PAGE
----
Chemical Forums

Please login or register.

Login with username, password and session length

Sponsored links

Pages: [1]   Go Down

Author Topic: Why can adding salt to ice water make the ice melt slower?  (Read 10722 times)

0 Members and 1 Guest are viewing this topic.

npeters

  • New Member
  • **
  • Mole Snacks: +0/-0
  • Offline Offline
  • Posts: 3

I just read an article at this address

http://antoine.frostburg.edu/chem/senese/101/solutions/faq/why-salt-cools-icewater.shtml

and I am now thoroughly confused.

 I understand that adding salt to an ice/water mix will lower the freezing point, thereby making the ice melt. Melting ice absorbs heat from the surroundings, thereby lowering the temperature of the solution, in turn slowing the melting of the ice. The ice/water mixture without salt will also be melting and thereby lowering its temperature. In addition, as this pure ice/water solution gets colder, the ice in it will refreeze more easily than in the salt/ice/water solution because in the pure mixture there are no solute particles to interfere with refreezing. Thus, the salt/ice/water solution should have a greater rate of melting compared to refreezing than the pure solution.

Why on earth would the ice in the salt/ice/water solution melt more slowly?
Logged

Mitch

  • In Vivo Chemist
  • Administrator
  • Sr. Member
  • *
  • Mole Snacks: +352/-81
  • Offline Offline
  • Gender: Male
  • Posts: 5003
  • "I bring you peace." -Mr. Burns
    • Chemistry Blog
Re: Why can adding salt to ice water make the ice melt slower?
« Reply #1 on: April 28, 2009, 08:39:31 AM »

Logged
Most Common Suggestions I Make on the Forums.
1. Always start by writing a balanced chemical equation.
2. Don't confuse thermodynamic stability with chemical reactivity.
3. Forum Supports LaTex

npeters

  • New Member
  • **
  • Mole Snacks: +0/-0
  • Offline Offline
  • Posts: 3
Re: Why can adding salt to ice water make the ice melt slower?
« Reply #2 on: April 28, 2009, 09:26:38 AM »

I have looked into colligative properties. Based on what I read, ice melting slower in salt water just doesn't make sense. That's why I posted to begin with.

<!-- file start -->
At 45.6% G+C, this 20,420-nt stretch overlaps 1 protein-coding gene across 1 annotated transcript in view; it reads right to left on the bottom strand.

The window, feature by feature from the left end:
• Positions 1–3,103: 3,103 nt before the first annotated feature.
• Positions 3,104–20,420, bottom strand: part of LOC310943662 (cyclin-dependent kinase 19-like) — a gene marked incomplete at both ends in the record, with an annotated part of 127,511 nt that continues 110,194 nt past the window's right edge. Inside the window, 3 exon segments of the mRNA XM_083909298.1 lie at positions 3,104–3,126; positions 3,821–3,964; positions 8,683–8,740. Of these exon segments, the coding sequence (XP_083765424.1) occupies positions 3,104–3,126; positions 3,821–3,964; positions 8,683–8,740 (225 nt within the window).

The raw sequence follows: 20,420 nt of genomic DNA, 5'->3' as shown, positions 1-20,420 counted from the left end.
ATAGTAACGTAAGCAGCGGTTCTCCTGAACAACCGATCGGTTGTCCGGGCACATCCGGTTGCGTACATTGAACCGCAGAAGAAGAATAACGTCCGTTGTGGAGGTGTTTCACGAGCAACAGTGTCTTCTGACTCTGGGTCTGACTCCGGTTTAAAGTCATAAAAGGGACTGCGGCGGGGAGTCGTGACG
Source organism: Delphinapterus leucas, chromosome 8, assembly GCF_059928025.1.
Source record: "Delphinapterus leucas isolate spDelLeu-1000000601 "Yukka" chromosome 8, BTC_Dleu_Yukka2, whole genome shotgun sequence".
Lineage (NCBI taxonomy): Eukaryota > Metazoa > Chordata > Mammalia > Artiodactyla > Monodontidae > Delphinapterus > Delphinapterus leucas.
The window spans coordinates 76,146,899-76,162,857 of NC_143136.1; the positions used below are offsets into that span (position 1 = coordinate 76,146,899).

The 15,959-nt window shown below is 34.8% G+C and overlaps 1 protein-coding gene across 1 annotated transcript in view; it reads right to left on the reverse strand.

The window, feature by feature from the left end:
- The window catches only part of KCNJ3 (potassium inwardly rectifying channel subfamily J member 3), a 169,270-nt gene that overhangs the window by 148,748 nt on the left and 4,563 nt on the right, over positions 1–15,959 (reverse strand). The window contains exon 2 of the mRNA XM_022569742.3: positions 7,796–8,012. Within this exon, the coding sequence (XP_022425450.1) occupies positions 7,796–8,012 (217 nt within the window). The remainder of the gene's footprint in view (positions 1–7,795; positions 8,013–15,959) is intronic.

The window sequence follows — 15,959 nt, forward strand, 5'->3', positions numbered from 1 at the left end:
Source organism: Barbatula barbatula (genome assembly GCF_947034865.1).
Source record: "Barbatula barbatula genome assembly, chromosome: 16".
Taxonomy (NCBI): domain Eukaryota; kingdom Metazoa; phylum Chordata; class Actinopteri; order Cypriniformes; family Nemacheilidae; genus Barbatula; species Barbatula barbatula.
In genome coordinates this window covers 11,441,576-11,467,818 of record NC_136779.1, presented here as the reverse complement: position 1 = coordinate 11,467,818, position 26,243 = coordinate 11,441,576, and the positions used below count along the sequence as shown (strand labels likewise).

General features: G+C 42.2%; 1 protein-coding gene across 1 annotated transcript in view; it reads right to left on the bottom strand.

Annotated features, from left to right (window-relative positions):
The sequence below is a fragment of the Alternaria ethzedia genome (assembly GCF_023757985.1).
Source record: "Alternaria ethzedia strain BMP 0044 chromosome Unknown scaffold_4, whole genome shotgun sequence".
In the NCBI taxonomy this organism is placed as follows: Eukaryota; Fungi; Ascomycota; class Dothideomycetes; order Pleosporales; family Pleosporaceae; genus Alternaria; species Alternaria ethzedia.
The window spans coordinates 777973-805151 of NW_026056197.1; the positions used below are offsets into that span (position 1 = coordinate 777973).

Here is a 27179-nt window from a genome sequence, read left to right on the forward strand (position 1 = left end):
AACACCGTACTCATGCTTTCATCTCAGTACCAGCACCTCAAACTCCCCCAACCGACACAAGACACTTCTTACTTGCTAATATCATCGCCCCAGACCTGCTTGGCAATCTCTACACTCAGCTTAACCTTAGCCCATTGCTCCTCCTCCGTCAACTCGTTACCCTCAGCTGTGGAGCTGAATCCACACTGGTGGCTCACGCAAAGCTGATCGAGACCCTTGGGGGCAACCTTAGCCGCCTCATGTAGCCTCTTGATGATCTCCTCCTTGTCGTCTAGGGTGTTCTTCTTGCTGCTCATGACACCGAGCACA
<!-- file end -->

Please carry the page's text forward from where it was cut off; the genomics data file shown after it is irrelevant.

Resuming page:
Logged

syd

  • Regular Member
  • ***
  • Mole Snacks: +1/-0
  • Offline Offline
  • Posts: 18
Re: Why can adding salt to ice water make the ice melt slower?
« Reply #3 on: April 29, 2009, 05:31:06 AM »

I may be wrong here:

Adding salt to the water will lower its freezing temperature.  Therefore, the water will be liquid at a lower temperature.

We can agree that water at a temperature of 40 degrees centigrade will melt ice slower than water at a temperature of 50 degrees centigrade.

It probably depends on your setup, but if you had enough ice in the water, and added salt, the water temperature would be able to get colder without freezing.. while the water that is locked up in the ice cubes will have no salinity, and a normal melting point.

Something like that?
Logged

typhoon2028

  • Full Member
  • ****
  • Mole Snacks: +18/-12
  • Offline Offline
  • Posts: 251
Re: Why can adding salt to ice water make the ice melt slower?
« Reply #4 on: April 29, 2009, 08:06:01 AM »

Consider the following:

1.)  Ice floats in water, due to lower density of the ice.  A salt water solution will have a higher density.  A pure ice cube should float more in a salt water solution.  This could change the surface area of the ice exposed to the salt water.

2.)  Is the salt solution being mixed?  The melting ice will form a concentration gradient.

3.)  What is the quantity of ice compared to quantity of salt solution?

4.)  How much salt is in solution? 

5.)  Will the salt solutions temperature drop to a point, where salt will come out of solution?
Logged

ARGOS++

  • Sr. Member
  • *****
  • Mole Snacks: +199/-56
  • Offline Offline
  • Gender: Male
  • Posts: 1493
Re: Why can adding salt to ice water make the ice melt slower?
« Reply #5 on: April 29, 2009, 08:52:57 AM »


Dear npeters;

IMHO: I agree with you that slower melting ice doesn’t make any sense to me too.

Why?:
The force that controls the speed for melting is the energy-flux from surrounding to the ice/water mixture.  And the measure of this flux is the Temperature Difference/Gradient (TDG) between surrounding and the ice-mixture, at least as long as we hold the active surface constand (a little more precise: dE/dt da  =   k * dT/dt  * A).

Conclusion:
The DTG for ice/water/salt (25°C - -21°C) is nearly twice as much as for only ice/water (25°C – 0°C), and that means, that the ice in ice/water/salt must melt faster and not slower.
And that’s also what my experience tell me.
(IMHO: The opposite is against second thermodynamic law)

Good Luck!
                    ARGOS++
Logged
Formulas, in its best sense,  ARE ONLY Recipes for “A Picture”,  —
     If you DON’T catch “The Picture”, you are lost, - for ever!      (A++)

There is ONLY one correct Formula for the “Hydrogen”:  —
     The Atom/Molecule, ITSSELF!                          (Dr. R. Mory  1968)

"Make it AS SIMPLE AS possible,  — BUT NEVER SIMPLER!"  (A. Einstein)

npeters

  • New Member
  • **
  • Mole Snacks: +0/-0
  • Offline Offline
  • Posts: 3
Re: Why can adding salt to ice water make the ice melt slower?
« Reply #6 on: April 29, 2009, 10:22:22 AM »


1.)  Ice floats in water, due to lower density of the ice.  A salt water solution will have a higher density.  A pure ice cube should float more in a salt water solution.  This could change the surface area of the ice exposed to the salt water.


I bet that's it. It would be interesting to observe the melting rates if both cubes were kept under water the whole time
Logged
Pages: [1]   Go Up
 

Mitch Andre Garcia's Chemical Forums 2003-Present.

Page created in 0.066 seconds with 23 queries.